"UNHCR’s core protection activities in Greece will continue uninterrupted and as planned," Zoran Stevanovic, spokesman for UNHCR Regional Representation for Northern Europe, said.
He explained that UNHCR continues to be present at the shoreline and sea ports in Greece to provide immediate and lifesaving assistance on arrival, and transport to hospitals when needed.
Moreover, the organization has entered into discussions with the Turkish authorities on how to ensure the safety of refugees who have or will be deported from Greece under the recent EU-Turkey deal.
"UNHCR is in discussions with the Turkish authorities about how people of concern would have access to effective protection in Turkey. These discussions are ongoing," Zoran Stevanovic, spokesman for UNHCR Regional Representation for Northern Europe, said.
The UNHCR has already expressed concern over the lack of safeguards in place regarding the implementation of the EU-Turkey deal, under which Ankara pledged to take back illegal migrants who cross the Aegean Sea to enter the European Union through Greece and instead send legal Syrian refugees to the bloc.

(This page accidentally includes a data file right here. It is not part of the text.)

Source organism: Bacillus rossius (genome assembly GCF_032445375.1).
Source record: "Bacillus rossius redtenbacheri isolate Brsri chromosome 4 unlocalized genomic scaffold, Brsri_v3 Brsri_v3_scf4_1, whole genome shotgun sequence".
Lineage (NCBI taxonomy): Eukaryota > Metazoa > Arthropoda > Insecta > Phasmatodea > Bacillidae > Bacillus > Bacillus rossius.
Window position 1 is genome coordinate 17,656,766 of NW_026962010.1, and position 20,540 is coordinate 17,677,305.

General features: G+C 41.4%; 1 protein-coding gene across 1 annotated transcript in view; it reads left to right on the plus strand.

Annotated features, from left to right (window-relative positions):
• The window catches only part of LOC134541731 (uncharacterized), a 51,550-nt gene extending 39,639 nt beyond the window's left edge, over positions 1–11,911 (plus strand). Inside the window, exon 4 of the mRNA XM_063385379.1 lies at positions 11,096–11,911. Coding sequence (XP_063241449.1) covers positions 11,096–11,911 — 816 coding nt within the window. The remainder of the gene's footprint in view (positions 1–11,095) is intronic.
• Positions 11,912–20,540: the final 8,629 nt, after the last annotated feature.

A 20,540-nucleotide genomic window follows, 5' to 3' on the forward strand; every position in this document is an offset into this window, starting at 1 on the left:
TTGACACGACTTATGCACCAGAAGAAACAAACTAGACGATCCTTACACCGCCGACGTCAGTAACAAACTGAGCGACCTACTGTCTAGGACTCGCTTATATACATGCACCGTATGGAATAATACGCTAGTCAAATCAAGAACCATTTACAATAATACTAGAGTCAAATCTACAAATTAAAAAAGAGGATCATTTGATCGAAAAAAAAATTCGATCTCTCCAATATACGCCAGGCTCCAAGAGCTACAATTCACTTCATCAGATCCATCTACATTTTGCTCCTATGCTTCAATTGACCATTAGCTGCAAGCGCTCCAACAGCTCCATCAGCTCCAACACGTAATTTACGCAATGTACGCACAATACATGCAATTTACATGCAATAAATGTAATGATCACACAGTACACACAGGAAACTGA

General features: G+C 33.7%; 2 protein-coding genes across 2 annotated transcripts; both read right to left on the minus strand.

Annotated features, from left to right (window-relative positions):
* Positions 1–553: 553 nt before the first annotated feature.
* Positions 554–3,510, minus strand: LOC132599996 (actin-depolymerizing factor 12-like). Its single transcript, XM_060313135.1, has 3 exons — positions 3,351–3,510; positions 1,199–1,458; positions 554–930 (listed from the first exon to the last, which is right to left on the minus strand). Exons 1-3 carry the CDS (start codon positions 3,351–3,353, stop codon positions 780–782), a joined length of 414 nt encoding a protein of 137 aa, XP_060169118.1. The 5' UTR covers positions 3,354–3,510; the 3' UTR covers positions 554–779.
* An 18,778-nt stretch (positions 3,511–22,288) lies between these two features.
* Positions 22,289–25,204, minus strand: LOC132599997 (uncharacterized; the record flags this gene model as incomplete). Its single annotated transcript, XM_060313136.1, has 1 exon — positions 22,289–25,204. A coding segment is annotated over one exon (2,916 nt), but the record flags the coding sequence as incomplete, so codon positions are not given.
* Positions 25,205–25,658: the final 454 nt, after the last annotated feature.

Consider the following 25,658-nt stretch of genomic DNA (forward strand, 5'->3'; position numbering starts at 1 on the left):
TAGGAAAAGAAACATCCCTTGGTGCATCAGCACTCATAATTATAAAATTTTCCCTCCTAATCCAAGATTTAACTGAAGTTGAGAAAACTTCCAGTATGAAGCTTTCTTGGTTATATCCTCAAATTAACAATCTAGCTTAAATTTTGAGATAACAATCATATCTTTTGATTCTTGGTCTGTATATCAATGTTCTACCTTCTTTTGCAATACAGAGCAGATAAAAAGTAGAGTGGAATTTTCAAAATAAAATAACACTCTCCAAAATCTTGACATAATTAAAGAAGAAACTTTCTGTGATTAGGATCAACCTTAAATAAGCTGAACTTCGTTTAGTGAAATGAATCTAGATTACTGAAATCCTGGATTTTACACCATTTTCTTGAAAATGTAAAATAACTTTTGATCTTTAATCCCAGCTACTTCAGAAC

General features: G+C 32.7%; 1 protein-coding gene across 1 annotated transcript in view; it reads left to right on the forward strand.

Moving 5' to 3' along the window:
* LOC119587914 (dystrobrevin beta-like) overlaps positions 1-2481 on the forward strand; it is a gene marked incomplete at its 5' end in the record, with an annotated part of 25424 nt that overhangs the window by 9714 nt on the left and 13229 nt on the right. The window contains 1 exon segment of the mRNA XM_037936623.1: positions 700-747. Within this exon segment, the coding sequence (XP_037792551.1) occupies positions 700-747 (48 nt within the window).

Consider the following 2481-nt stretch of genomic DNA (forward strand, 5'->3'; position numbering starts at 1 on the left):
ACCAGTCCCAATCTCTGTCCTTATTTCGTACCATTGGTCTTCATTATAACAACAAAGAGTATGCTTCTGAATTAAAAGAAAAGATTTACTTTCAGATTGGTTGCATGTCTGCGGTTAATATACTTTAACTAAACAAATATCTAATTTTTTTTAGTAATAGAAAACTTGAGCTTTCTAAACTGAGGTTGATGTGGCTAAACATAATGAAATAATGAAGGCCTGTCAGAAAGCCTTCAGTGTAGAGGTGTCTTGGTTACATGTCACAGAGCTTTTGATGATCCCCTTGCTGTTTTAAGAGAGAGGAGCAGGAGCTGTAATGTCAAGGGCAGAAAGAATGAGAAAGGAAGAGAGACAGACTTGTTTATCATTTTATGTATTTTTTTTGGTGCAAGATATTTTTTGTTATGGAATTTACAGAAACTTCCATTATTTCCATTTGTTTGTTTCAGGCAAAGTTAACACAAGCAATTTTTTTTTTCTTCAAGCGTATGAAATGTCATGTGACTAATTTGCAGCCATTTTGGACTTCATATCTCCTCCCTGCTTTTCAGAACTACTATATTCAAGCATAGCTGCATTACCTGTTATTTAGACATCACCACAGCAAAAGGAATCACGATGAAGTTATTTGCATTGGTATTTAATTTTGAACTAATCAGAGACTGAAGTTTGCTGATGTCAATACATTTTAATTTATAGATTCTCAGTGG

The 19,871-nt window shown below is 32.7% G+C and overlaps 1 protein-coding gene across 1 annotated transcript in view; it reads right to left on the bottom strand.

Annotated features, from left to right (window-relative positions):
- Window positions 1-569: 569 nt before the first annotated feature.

The UN agency hopes that Turkey will soon endorse the amendment of the Temporary Protection regulation in order to grant a protected status to Syrians readmitted from Greece, Stevanovic said.
"As part of our broader mandate, including our monitoring role, we are seeking access to those returned in Turkey in order to see that they can access effective international protection and to prevent risk of refoulement," Stevanovic added.
The agency also monitors asylum procedures inside the detention centers in the Greek islands of Lesvos, Chios, Samos and Leros.
UNHCR provides humanitarian assistance to almost 50,000 people in Greece, as well as supporting the Greek government in identifying people with specific needs and vulnerable groups, Stevanovic added.
In late March, Ankara and Brussels reached a deal to curb the so-called Balkan route used by migrants to travel through Greece and Macedonia to wealthier EU states. Under the deal, Turkey pledged to take back all migrants who arrive in the European Union illegally through its border and sending legal Syrian refugees to the bloc on a one-for-one basis.
The Turkey-EU deal has been criticized by refugee agencies and human rights campaigners, who question whether Turkey can be considered a safe country for refugees.